History

Serving the Admiral District since 1910

In 1908, Andrew Carnegie donated $105,000 for three branch libraries in Seattle; one of them was in West Seattle. That same year, the Niesz family and other West Seattle residents donated land for the branch at its current location, 42nd Avenue Southwest and Southwest College Street. The branch opened July 23, 1910. It was the first permanent library branch to open in Seattle.
In 1984, Seattle voters approved a bond issue, in part to improve the Library's seven historic Carnegie-era branches. The West Seattle Branch was closed for renovations between February and October 1987.

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Architecture

An exceptional Carnegie Library design

Exterior view of the West Seattle Branch
Exterior view of the West Seattle Branch

The renovated West Seattle Branch is the seventh project completed under the 1998 voter-approved Libraries for All building program.
The renovation was designed by Snyder Hartung Kane Strauss Architects and built by W.G. Clark Construction Co.

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Art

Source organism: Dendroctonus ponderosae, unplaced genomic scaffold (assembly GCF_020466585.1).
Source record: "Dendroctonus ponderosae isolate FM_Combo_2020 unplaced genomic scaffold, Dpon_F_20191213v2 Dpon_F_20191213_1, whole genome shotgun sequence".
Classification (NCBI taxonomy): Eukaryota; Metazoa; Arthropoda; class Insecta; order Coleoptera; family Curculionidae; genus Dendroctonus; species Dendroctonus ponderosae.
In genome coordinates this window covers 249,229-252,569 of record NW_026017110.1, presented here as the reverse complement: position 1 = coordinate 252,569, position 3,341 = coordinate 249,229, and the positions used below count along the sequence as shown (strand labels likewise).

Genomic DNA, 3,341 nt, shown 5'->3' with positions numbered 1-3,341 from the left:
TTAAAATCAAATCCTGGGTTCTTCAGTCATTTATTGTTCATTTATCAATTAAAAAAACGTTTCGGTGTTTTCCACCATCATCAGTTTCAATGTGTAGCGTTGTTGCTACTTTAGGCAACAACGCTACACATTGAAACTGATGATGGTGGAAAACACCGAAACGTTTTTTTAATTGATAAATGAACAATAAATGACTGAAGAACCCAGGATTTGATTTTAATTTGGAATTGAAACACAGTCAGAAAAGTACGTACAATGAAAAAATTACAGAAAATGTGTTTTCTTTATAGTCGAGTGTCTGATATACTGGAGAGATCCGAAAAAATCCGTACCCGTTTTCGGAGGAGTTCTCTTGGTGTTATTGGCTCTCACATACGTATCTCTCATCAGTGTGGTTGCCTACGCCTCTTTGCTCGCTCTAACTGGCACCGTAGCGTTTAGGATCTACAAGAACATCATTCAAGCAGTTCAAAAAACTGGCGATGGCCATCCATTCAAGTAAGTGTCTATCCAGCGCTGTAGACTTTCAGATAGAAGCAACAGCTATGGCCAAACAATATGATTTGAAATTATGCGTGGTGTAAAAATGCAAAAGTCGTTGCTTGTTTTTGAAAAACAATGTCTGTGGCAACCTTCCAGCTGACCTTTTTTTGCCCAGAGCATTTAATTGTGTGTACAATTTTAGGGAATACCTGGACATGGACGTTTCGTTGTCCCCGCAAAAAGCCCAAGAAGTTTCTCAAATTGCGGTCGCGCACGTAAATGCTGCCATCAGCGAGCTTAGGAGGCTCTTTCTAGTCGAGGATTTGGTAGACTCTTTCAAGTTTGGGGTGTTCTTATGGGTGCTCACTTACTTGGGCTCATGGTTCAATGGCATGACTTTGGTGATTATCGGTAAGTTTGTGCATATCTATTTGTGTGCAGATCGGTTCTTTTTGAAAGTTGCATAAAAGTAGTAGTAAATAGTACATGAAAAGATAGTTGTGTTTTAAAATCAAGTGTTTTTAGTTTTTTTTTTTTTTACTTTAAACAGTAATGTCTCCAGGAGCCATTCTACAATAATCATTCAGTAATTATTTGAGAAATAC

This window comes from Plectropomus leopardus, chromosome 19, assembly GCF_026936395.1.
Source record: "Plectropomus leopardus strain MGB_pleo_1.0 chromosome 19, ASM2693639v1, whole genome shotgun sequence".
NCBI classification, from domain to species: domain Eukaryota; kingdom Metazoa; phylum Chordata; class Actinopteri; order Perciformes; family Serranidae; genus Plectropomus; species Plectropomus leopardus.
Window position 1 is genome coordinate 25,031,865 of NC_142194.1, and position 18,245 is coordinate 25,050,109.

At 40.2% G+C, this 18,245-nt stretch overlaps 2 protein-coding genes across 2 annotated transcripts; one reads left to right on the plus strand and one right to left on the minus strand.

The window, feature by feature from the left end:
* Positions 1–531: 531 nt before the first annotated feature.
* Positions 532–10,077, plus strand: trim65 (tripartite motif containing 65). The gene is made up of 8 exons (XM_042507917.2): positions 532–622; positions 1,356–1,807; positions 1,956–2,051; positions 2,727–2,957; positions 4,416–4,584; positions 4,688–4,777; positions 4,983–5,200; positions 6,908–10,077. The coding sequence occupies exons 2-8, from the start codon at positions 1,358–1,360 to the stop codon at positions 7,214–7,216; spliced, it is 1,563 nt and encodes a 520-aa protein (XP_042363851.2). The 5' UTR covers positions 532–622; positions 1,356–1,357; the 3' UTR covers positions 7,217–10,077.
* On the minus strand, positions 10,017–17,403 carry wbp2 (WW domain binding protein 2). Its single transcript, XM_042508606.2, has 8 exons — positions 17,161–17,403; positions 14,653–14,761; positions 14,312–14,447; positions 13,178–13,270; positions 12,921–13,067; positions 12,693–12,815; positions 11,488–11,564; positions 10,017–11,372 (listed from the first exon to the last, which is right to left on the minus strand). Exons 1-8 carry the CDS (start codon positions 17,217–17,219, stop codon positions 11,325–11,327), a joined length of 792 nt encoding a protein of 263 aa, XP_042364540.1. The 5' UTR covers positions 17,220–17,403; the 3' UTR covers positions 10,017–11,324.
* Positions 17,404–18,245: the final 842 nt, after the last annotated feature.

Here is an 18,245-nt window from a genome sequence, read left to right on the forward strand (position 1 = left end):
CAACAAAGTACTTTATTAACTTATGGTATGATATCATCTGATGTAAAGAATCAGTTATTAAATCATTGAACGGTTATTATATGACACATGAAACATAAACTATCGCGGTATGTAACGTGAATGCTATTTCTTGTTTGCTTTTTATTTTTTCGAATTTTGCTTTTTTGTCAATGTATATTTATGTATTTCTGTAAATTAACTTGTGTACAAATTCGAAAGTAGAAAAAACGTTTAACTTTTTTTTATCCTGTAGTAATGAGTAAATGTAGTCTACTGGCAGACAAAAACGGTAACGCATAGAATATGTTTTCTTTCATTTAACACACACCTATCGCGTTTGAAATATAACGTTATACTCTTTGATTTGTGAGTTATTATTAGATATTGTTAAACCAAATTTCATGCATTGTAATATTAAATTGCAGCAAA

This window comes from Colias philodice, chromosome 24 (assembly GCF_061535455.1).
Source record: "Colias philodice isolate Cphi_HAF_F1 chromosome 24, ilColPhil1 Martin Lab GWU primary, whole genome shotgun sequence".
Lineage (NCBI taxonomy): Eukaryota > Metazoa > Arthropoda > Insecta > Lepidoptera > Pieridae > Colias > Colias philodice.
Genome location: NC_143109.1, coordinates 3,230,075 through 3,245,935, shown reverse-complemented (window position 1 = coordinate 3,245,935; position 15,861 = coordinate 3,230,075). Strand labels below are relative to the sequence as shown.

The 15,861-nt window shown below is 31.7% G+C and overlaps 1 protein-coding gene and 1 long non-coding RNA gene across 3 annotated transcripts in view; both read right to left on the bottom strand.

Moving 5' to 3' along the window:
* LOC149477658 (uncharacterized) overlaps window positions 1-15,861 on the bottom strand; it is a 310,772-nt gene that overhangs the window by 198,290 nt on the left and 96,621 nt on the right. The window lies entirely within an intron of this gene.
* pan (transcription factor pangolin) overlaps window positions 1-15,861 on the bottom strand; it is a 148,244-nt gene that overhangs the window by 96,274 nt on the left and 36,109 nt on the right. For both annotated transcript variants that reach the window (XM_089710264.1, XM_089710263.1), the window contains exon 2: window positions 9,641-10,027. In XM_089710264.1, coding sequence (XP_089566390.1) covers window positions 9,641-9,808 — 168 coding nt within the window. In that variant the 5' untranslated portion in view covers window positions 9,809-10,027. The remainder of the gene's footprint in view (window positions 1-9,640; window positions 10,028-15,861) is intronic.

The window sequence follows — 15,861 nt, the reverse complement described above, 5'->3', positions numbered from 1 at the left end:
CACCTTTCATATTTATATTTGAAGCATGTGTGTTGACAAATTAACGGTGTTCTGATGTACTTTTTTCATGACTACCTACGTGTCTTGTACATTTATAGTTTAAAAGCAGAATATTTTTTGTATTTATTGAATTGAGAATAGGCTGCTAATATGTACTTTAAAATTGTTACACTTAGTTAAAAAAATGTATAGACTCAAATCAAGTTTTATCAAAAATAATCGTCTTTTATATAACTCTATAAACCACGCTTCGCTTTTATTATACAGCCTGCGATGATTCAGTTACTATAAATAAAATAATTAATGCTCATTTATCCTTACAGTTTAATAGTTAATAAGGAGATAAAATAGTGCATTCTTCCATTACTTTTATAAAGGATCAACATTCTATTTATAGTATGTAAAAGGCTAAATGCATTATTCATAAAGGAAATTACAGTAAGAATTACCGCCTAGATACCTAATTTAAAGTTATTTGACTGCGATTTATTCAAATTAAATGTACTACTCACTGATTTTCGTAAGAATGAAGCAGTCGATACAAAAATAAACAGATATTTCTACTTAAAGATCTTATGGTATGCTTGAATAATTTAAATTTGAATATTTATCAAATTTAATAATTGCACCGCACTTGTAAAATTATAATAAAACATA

Rotating artwork by Dennis Evans

Artwork by Dennis Evans at the West Seattle Branch
Artwork by Dennis Evans at the West Seattle Branch

Seattle artist Dennis Evans created artwork for five of the Library's Carnegie branches. It is a series of painted, mixed-media works titled "The Seven Liberal Arts," which denote the seven branches of knowledge. All the pieces reflect classical liberal arts themes. Each branch has a permanent reference painting, and a painting designed to circulate among the other Carnegie branches. The unique work at the West Seattle Branch represents "Logic."

Named Spaces

Spaces named for donors include:

The Stim Bullitt Reading Area and Anne and Langdon Simons Children's Area.

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